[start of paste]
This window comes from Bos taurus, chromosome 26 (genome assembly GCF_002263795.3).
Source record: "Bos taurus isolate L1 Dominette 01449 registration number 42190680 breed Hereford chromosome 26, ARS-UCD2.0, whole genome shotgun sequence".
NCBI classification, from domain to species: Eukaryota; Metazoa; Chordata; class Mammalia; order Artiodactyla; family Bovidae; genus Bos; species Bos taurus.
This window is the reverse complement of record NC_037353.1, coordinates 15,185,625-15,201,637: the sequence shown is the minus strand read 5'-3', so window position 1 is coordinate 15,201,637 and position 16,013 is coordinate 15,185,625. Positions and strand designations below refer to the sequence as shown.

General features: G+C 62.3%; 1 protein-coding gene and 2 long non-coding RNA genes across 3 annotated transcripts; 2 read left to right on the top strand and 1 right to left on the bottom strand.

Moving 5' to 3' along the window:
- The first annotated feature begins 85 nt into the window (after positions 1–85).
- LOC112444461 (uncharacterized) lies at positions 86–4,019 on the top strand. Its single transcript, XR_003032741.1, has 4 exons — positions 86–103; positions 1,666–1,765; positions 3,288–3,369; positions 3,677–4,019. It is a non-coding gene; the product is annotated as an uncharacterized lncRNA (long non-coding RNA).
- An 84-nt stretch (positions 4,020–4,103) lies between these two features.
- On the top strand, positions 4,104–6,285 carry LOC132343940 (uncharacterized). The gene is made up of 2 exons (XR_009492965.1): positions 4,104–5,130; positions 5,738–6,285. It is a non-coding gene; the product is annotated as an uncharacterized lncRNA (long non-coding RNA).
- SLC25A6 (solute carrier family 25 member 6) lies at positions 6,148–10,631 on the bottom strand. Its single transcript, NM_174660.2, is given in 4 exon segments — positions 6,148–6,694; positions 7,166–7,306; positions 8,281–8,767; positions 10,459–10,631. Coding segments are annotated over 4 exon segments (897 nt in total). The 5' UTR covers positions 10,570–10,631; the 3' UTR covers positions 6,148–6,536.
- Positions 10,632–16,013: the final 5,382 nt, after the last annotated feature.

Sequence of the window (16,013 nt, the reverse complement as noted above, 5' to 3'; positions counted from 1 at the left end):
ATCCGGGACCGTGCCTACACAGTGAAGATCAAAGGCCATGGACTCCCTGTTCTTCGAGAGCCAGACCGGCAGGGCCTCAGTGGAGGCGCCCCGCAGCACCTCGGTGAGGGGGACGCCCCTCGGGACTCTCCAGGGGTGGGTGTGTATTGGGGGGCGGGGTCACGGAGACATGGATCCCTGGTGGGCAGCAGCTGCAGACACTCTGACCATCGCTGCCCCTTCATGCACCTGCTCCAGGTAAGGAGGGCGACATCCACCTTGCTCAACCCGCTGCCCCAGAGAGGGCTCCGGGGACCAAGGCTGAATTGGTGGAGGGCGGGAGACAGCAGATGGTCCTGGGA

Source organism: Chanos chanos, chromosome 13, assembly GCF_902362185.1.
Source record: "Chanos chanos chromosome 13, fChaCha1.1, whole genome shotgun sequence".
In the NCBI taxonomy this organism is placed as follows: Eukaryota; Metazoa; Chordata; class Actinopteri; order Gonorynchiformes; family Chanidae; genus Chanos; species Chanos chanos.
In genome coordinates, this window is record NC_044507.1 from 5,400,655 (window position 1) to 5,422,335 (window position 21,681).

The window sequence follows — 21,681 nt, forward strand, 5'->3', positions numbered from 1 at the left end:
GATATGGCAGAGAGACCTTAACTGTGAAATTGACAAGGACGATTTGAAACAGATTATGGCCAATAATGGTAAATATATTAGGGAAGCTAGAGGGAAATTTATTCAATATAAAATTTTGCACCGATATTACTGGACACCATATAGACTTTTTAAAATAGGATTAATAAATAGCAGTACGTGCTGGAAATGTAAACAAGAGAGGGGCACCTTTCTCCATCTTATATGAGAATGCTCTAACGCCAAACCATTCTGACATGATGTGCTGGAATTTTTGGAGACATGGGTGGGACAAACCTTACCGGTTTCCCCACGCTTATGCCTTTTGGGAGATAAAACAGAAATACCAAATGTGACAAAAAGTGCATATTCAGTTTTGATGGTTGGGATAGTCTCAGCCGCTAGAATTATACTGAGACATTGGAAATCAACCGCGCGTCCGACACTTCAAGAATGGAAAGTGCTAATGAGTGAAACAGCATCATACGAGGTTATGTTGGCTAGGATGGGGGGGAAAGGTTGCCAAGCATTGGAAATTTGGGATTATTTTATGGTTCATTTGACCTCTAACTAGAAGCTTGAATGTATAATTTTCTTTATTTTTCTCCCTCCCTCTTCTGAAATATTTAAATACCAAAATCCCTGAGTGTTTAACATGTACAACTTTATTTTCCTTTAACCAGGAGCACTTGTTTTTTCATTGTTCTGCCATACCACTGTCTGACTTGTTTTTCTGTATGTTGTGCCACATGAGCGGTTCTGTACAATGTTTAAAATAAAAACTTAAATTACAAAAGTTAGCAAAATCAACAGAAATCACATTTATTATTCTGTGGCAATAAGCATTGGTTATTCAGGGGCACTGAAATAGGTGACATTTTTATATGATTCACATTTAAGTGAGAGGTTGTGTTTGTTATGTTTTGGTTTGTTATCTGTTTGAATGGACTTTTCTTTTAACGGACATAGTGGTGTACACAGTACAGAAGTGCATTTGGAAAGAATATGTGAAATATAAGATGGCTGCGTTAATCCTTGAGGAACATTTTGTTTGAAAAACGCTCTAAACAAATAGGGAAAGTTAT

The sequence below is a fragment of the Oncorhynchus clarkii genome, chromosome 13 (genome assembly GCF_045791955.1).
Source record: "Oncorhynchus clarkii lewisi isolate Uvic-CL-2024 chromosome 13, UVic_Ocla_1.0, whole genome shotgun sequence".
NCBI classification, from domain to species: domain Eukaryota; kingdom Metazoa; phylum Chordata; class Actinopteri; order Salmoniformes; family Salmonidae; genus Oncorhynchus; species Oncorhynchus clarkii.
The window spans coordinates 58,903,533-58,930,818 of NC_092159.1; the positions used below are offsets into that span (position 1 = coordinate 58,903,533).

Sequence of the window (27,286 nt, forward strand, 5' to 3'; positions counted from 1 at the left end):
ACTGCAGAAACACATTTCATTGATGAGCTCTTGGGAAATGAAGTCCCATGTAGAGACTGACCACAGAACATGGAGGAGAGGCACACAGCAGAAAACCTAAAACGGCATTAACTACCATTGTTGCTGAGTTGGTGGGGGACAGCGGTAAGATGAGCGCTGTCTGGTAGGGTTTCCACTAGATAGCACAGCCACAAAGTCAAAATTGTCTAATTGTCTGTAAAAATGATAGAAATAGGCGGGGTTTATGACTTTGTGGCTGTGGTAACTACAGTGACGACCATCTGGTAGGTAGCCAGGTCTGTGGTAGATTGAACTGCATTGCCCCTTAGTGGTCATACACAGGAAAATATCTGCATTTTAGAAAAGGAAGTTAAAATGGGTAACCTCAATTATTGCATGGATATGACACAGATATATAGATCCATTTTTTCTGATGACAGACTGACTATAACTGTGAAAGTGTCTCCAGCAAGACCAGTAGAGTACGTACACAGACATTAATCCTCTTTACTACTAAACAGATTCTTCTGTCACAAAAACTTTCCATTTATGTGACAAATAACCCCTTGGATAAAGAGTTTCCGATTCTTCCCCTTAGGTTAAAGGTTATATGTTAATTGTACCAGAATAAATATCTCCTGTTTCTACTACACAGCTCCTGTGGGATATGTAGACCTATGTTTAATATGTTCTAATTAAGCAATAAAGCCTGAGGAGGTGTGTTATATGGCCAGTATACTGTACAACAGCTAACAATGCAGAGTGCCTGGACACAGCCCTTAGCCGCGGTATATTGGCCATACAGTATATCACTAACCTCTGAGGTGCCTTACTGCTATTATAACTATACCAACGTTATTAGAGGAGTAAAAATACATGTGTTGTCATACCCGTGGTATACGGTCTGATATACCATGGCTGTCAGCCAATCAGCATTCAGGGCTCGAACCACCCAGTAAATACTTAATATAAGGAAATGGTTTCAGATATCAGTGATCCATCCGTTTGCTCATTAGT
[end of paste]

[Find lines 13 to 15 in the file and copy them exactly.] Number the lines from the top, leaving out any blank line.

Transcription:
Sequence of the window (16,013 nt, the reverse complement as noted above, 5' to 3'; positions counted from 1 at the left end):
ATCCGGGACCGTGCCTACACAGTGAAGATCAAAGGCCATGGACTCCCTGTTCTTCGAGAGCCAGACCGGCAGGGCCTCAGTGGAGGCGCCCCGCAGCACCTCGGTGAGGGGGACGCCCCTCGGGACTCTCCAGGGGTGGGTGTGTATTGGGGGGCGGGGTCACGGAGACATGGATCCCTGGTGGGCAGCAGCTGCAGACACTCTGACCATCGCTGCCCCTTCATGCACCTGCTCCAGGTAAGGAGGGCGACATCCACCTTGCTCAACCCGCTGCCCCAGAGAGGGCTCCGGGGACCAAGGCTGAATTGGTGGAGGGCGGGAGACAGCAGATGGTCCTGGGA

Source organism: Chanos chanos, chromosome 13, assembly GCF_902362185.1.